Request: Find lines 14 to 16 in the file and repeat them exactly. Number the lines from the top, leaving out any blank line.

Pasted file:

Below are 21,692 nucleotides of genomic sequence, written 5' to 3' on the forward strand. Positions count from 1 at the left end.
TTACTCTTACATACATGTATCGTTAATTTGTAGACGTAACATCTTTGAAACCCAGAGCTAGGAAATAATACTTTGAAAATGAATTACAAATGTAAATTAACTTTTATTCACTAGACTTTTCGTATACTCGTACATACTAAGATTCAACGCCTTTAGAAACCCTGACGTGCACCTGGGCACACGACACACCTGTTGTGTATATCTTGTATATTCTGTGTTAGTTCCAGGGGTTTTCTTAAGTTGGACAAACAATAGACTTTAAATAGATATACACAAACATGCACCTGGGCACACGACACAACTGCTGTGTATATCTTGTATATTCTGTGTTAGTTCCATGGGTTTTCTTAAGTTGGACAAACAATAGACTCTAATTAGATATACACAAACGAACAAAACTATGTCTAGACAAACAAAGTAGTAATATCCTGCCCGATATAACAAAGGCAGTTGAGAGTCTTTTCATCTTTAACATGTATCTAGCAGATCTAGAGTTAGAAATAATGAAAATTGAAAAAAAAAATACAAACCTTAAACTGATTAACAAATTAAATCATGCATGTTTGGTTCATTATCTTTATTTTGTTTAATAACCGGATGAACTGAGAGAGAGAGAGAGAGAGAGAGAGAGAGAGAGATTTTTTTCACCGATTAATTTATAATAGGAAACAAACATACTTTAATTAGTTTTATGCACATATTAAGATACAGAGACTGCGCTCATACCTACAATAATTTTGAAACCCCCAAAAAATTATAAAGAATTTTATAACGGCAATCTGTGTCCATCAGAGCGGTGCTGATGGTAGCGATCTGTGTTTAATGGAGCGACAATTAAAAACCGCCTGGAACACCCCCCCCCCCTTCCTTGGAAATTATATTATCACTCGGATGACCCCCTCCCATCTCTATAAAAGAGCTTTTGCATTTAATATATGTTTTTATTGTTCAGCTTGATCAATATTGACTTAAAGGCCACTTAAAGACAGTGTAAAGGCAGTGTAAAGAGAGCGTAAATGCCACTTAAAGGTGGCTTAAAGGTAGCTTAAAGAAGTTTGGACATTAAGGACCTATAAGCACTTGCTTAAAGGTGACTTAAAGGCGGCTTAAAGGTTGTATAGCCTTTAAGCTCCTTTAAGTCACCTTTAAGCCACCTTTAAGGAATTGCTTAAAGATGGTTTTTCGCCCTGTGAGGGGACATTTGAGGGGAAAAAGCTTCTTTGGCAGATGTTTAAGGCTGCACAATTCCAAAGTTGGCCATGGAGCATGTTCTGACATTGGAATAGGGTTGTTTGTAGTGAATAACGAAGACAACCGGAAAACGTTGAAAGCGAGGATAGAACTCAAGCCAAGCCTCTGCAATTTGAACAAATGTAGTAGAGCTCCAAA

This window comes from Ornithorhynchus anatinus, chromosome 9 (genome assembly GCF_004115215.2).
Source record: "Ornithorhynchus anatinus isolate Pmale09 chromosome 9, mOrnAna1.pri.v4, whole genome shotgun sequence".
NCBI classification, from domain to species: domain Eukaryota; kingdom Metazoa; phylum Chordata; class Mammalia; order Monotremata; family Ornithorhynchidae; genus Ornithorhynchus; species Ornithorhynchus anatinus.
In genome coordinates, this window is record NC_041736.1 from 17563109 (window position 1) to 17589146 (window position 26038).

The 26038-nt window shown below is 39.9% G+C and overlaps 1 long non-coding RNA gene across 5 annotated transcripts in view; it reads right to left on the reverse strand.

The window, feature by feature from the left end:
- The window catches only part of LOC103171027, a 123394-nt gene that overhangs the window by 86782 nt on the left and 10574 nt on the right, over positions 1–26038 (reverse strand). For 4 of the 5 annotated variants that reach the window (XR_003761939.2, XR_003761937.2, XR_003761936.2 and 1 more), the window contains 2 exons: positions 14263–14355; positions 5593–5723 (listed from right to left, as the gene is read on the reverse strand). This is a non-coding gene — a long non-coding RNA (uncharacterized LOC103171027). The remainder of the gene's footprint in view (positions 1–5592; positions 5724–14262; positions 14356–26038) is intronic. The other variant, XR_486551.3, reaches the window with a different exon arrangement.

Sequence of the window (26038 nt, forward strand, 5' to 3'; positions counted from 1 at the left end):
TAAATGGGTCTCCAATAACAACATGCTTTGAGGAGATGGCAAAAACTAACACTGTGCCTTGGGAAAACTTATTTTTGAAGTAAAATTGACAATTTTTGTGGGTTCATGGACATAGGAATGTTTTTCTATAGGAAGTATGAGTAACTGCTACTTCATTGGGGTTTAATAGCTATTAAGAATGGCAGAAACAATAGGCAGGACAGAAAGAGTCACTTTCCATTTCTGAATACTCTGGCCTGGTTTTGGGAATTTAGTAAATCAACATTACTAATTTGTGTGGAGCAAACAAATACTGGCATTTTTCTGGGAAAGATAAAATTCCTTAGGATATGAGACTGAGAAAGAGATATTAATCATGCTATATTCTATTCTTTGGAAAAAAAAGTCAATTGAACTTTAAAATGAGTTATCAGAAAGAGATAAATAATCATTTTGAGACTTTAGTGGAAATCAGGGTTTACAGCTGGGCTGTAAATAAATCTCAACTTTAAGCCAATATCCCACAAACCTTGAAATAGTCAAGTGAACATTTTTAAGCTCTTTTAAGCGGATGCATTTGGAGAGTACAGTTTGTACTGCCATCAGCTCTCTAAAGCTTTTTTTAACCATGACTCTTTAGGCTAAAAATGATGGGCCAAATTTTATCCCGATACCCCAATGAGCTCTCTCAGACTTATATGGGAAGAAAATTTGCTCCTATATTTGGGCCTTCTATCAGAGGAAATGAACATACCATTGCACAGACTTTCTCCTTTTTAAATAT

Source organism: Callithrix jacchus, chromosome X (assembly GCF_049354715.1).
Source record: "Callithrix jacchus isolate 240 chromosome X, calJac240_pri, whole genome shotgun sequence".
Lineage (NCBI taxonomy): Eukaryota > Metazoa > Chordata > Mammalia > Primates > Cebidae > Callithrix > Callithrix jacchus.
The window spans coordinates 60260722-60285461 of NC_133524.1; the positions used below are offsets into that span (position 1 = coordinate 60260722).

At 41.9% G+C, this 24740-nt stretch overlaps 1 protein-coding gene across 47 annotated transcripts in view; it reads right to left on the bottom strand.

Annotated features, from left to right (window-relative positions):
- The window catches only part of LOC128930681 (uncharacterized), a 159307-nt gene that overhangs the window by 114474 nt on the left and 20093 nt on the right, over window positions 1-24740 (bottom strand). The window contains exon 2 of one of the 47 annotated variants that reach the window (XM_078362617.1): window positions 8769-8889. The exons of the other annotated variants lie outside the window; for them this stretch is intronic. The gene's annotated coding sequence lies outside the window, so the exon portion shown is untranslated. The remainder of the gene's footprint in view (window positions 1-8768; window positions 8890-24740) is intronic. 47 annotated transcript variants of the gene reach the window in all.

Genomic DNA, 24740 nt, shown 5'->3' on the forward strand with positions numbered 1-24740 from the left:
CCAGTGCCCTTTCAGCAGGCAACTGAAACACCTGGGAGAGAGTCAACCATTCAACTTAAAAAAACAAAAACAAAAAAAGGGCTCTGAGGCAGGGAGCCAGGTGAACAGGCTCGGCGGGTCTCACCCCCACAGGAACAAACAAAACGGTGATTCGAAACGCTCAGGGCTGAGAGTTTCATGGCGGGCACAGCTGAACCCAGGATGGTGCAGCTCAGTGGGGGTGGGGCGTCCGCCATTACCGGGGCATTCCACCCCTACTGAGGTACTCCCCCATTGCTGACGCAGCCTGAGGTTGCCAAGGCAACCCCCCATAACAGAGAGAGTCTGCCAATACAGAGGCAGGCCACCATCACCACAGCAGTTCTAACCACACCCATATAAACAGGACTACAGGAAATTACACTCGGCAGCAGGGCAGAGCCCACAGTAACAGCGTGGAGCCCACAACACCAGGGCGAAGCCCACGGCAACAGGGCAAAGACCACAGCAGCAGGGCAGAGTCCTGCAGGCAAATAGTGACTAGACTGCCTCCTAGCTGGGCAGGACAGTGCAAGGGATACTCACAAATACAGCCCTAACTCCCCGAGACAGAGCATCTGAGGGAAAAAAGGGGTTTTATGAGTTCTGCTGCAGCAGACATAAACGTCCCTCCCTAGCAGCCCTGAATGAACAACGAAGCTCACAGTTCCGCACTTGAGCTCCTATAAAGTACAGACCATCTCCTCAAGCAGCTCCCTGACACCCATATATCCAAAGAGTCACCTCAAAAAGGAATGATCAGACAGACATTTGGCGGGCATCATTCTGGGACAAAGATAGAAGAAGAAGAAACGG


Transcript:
Lineage (NCBI taxonomy): Eukaryota > Metazoa > Chordata > Mammalia > Primates > Cebidae > Callithrix > Callithrix jacchus.
The window spans coordinates 60260722-60285461 of NC_133524.1; the positions used below are offsets into that span (position 1 = coordinate 60260722).

At 41.9% G+C, this 24740-nt stretch overlaps 1 protein-coding gene across 47 annotated transcripts in view; it reads right to left on the bottom strand.